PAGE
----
Entering the world of ethics and AI for the first time can be a daunting experience. The subject matter in fact truly represents a world on its own, a complex mosaic of many actors and tribes, and all with their own languages. It is an ecosystem that depends on but also changes rapidly with the fast-moving pace of technological innovation and evolution. It is not the first time in history that technological change is difficult to understand and to keep track of, yet artificial intelligence, and especially machine learning, do bring unprecedented complexity about how future technology can work and what the consequences could be.

The absence of universal ethical principles or standards means there is no common language to address the ethical dimensions of AI; there are no common denominators for the various debates taking place. Each side to the various, often parallel discussions uses different interpretations, concepts and arguments to support a broad variety of interests or ideological viewpoints. Even within certain sectors or organizations, there is no fully shared understanding of what ethics is or means, even if they manage to agree to some sort of basic guidelines or principles.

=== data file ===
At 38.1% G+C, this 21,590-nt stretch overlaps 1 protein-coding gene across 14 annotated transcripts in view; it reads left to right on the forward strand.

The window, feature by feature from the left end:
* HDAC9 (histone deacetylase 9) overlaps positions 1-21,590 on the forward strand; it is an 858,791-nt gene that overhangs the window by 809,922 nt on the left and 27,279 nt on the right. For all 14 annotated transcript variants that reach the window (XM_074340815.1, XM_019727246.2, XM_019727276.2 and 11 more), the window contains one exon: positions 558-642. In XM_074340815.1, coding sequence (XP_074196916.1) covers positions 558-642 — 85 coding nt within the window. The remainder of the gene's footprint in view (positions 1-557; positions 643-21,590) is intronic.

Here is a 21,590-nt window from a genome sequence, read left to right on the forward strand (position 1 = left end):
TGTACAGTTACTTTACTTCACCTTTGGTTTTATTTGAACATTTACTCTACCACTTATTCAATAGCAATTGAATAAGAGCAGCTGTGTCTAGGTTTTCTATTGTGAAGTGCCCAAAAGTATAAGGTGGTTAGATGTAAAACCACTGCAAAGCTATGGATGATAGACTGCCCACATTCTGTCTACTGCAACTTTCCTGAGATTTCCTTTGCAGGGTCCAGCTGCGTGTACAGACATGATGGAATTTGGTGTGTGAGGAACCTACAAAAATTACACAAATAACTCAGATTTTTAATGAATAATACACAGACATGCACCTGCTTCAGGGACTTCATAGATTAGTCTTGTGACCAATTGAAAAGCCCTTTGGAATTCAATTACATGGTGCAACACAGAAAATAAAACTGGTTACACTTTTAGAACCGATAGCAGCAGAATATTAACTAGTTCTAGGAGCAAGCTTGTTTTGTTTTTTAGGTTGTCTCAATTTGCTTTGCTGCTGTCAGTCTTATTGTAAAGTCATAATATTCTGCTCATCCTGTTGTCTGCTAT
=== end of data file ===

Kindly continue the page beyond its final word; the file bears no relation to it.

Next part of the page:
Yet the biggest divide is between different sectors. For example, the military-tactical arguments will never fully coincide with political or commercial ones when determining what is ethical to do when it comes to AI and, let?s say, its incorporation into weaponized Unmanned Aerial Vehicles (UAVs) or systems. The objectives and vested interests are often simply too far apart, especially of course when it comes to commercial interests, but even in cases where military interests are supposed to be in line with those of their political masters. 

There has always been at least some discrepancy between what bureaucrats or politicians want and what military commanders in the field think is needed. But AI is a game changer in this regard as it opens up a Pandora?s box of complexity related to moral and legal responsibilities and accountability. The more weapons and systems become autonomous, the more limited human agency and control will be. That is particularly challenging in situations where lives are at risk. Former Defense Secretary Ash Carter has called this the application of AI in ?grave sensitive matters?, which according to him require that there always has to be a human being involved at some point in the decision-making process. 

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